Morning Edition
Morning Edition
Thursday, April 2, 2009

Minnesota Public Radio Stories

  • Number of reported STDs in Minn. reaches new high
    The number of reportable sexually transmitted diseases in Minnesota hit a new high last year. There were 17,650 cases of reportable STDs which include chlamydia, gonorrhea and syphilis.7:20 a.m.
  • Looking for workTough job market even tougher for those with disabilities
    It's the job of state employment counselors to make sure that Minnesotans with disabilities have as good a chance of getting a job as anyone else. But the economic recession is making their mission much more difficult.7:25 a.m.
  • Art Hounds: Week of April 2
    Each week Minnesota Public Radio News asks three people from the Minnesota arts scene to be "Art Hounds." Their job is to step outside our own work and hunt down something exciting that's going on this weekend.8:25 a.m.
  • R.A. DickeyTwins betting that knuckleballs will dance in the Metrodome
    The Minnesota Twins begin their final season at the Metrodome on Monday. The unique environment under the dome has provided the Twins with some clear home-field advantages. This year, the team is hoping that the Metrodome's climate-controled sterility will create another edge, as a haven for the knuckleballs thrown by Twins relief pitcher R.A. Dickey.8:45 a.m.

National Public Radio Stories

  • G-20 Leaders Set Out To Tackle Global Recession
    President Obama believes the emergency G-20 economic summit will produce a significant agreement to tackle the deepening global recession. The meeting is portrayed as a debate between people who want to fix the immediate problem, and those who want long-term reform.
  • S.C. Gov. Sanford Being Pressured To Take Stimulus
    The formal deadline for states to accept money from the federal stimulus package is Friday. Some Republican governors say they'll turn down part of their states' share. The list includes Sarah Palin in Alaska, Bobby Jindal in Louisiana and Mark Sanford in South Carolina. In Sanford's case, his decision to reject the money has led to criticism even from many in his own party.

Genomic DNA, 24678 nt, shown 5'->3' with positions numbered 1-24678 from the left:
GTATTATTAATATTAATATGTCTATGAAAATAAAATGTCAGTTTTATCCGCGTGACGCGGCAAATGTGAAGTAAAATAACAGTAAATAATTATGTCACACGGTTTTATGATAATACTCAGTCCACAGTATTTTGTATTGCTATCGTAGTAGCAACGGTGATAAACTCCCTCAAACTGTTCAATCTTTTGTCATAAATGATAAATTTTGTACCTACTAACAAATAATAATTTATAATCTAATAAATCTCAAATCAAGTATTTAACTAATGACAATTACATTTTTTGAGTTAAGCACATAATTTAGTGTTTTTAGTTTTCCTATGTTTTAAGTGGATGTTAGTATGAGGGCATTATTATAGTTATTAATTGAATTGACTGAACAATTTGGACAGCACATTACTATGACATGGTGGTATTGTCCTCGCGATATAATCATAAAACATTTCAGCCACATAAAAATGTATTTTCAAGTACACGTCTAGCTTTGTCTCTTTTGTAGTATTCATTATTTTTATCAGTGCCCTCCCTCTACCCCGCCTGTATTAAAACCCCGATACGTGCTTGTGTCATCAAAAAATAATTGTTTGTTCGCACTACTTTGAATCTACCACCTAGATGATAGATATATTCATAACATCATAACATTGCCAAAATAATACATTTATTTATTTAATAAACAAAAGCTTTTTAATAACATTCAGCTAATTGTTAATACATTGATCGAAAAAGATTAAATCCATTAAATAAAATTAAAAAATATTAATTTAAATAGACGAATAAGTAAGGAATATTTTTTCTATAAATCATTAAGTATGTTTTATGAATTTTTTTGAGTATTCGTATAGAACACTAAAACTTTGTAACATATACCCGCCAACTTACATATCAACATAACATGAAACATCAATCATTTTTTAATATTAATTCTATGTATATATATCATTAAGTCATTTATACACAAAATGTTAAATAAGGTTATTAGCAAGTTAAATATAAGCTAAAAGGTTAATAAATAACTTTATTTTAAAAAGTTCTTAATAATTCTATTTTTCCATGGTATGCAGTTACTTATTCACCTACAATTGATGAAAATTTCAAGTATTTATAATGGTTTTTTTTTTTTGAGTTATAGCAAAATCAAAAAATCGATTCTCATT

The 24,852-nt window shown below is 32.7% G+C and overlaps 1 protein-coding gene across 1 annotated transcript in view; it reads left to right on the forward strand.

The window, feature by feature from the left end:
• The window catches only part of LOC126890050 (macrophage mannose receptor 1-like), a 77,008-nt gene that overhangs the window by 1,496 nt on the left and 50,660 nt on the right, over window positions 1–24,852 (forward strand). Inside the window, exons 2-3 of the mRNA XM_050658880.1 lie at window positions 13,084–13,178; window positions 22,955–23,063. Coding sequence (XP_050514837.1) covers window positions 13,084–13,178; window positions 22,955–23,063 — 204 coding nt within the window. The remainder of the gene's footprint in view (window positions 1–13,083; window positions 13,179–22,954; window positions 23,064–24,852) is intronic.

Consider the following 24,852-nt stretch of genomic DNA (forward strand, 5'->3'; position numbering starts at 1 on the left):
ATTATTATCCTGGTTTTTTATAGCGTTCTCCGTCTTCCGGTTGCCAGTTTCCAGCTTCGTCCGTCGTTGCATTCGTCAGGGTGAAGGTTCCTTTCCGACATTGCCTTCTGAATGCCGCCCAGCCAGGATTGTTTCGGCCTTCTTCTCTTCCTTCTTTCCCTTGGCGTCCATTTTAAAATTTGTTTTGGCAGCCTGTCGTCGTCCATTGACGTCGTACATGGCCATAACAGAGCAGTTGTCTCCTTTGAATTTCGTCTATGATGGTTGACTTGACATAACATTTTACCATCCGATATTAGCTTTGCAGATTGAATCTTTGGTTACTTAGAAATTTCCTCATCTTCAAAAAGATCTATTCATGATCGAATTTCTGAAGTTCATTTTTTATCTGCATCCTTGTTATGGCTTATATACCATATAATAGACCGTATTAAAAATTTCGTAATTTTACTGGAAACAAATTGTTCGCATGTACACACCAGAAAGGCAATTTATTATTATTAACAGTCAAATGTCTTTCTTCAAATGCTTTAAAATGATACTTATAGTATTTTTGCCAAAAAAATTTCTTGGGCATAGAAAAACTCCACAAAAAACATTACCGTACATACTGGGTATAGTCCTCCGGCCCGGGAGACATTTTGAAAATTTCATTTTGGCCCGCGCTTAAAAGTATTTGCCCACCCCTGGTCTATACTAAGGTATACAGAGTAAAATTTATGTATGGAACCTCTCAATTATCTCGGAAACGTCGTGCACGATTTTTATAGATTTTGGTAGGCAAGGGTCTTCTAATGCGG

• Some Question Cuts In Out-Of-State Tuition
    Many public colleges and universities have cut or eliminated out-of-state tuition in an effort to keep enrollment up and broaden diversity. But critics say in-state students who need access to an affordable education are being hurt by the shift.
  • Hard Conversations About College And Money
    The latest estimates on the average cost of college from the National Center for Education Statistics is more than $11,000 for public schools and $28,000-plus at private institutions. Those price tags combined with a troubled economy mean high school seniors and their families are making tough choices about paying for college. Youth Radio's William Nelligan is one of them.
  • Chicago Has Its Eye On The Summer Olympic Prize
    An evaluation team from the International Olympic Committee begins a six-day visit to Chicago on Thursday. The Windy City is vying to host the Summer Olympics in 2016.
  • Cancer Debt: The Hidden Costs Beyond Insurance
    When Susan Braig found out she had breast cancer, she assumed her health insurance would cover the costs. Instead, her treatment left her $40,000 in debt. A new study finds that having insurance is no guarantee that cancer won't bankrupt you.
  • Women Pay The Price For Health Insurance
    Women are more likely than men to see a doctor when they're ill. And in most states, women pay a price for it. California and several other states are now considering legislation to ban the use of gender for individual policies.
  • Boeing Counting On India For Revenue
    Earlier this week, the aircraft manufacturer opened a research center in the southern Indian city of Bangalore. It will employ scientists and engineers, and partner with Indian universities and government agencies. Boeing also expects to deliver about 100 planes to India in the next few years. It's also competing for billions of dollars worth of Indian military projects.
  • GM, Ford Copy Hyundai's Recession Incentive
    As automakers desperately try to entice consumers into showrooms, the South Korean automaker Hyundai seems to have found a successful formula. And now, some U.S. companies are copying it.
  • Driver Technique Matters With Plug-In Hybrids
    The Energy Department has been testing plug-in hybrid cars. Road tests indicate the cars have gotten far lower mileage than expected. However, proponents say drivers need to be trained to take full advantage of the technology.

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